Author’s Note: This is for the assignment write-whatever-you-want, so while doing a stream of consciousness and came up with Barbie tricycle and came up with a memory from my life--so a personal narrative. Please note my sentence fluency and imagery.
Glorious. That's what it was. I ran my tiny four-year-old hands over the sleek baby pink bar running into the white plastic chair perched between the two back wheels. Barbie's smiling face stared into my wide-eyed gaze, soon to be covered by my back. The handle bars shiny white contrast popped against the pink complete with long bright streamers hanging limply down the ends. The plastic of the pouch fastened to the front was perfectly straight, another picture of Barbie's flawless face plastered across the midst of it. I grasped the zipper between my forefinger and thumb pulling it apart with a Ziiiiiiiiip. Pulling my various hodgepodge of things out of my pockets, I stuffed it inside. A cell phone. A tiny plastic brush meant for my dolls. A rock I had found on the side of the road. A fistful of grass I had plucked from my backyard earlier that afternoon. I was all set.
I let out a breath of air, I hadn’t realized I’d been holding in as I slid into the seat. My hands gripped the handlebars so tight, my knuckles turned white. The sneakers upon my feet were placed upon the pedals. Subconsciously, my leg muscles pushed onto the foothold propelling me forward. My driveway was a race track and I was in the lead; the circles I made around the track became wider with each passing one, extending to new depths of the track I had yet to explore. One particular square on the track seemed bumpier than the others, the uneven border between the square I was currently in to the finish line seemed so close. But I had to make it over. In the spur of the moment, I pedaled faster hoping that the speed would somehow get me over the top. My heart pounded as my eyes narrowed in on the crack of the driveway determination setting in. “Whip, whip, whip,” sang the streamers in the wind. “Whoosh,” went the wind on my face pushing my sweaty blond curls out of my eyes as I prepared myself for the victory I was certain I would taste.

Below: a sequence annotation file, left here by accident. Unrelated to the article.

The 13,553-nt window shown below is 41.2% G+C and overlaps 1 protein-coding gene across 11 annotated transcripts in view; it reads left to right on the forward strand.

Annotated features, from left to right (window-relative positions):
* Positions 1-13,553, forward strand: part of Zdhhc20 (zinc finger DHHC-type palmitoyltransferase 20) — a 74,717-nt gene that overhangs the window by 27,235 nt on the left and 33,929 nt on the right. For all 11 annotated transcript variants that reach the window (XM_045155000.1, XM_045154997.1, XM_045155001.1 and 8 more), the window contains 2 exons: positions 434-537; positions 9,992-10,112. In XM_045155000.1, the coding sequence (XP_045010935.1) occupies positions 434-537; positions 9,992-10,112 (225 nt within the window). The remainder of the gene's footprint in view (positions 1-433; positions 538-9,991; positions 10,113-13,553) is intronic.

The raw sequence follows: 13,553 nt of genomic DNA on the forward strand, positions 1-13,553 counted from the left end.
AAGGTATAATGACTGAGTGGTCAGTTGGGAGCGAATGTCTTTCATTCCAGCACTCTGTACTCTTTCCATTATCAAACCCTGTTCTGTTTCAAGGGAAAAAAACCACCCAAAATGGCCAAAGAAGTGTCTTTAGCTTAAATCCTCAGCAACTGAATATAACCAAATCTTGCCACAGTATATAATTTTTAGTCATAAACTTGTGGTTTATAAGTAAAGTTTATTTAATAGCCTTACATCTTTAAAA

Suddenly, I stopped. The back wheels veered upwards into the air and tilted the bike towards the ground, wheeling still turning. I was confused. This wasn’t supposed to happen. I clenched the handlebars tighter, eyeing the ground as it soon met my face.
I didn’t burst into tears or any of that. Instead I just I rolled over pushed the bike off of me and stood up. “Pang, pang, pang,” pulsed the pain in my forehead and knees, but I ignored it. Nothing that I could see was bleeding, but still I couldn’t shake this feeling of defeat in the pit of my stomach. I had lost the race. That’s when tears began to fill my eyes. My mom and little brother, along with my grandpa and grandma were packing the car. We were going to move to a big new house soon with a whole humongous backyard and a new bedroom with sparkly, pink walls. My mom looked over at me. Wild curls strung up in every direction, eyes filled with tears, skinned knees and a hurting forehead I probably looked like a mess. All I wanted was to get in the car and drive, drive, drive to our big new white house with blue shutters. I was tired of the blue house. “Cassie,” my mom called to me her voice worried yet strained from the stress of the move, “You’re head is bleeding.” Sure enough, I placed palm to my forehead and drew it back. Blood. I stared at for a while as if I wasn’t quite sure how it got there. My grandpa crouched down next to me examining my cut, “Sara,” he called calmly out to my mom, “We need to go to the hospital.” Soon I was in the car, driving away to the blue house like I hoped, but not to the white house. To a big, white, building called the hospital. As we drove away, I looked back at my bike still sitting on my driveway; Barbie's face was scuffed and scrapped off the front of the plastic pouch. Barbie wasn't perfect anymore.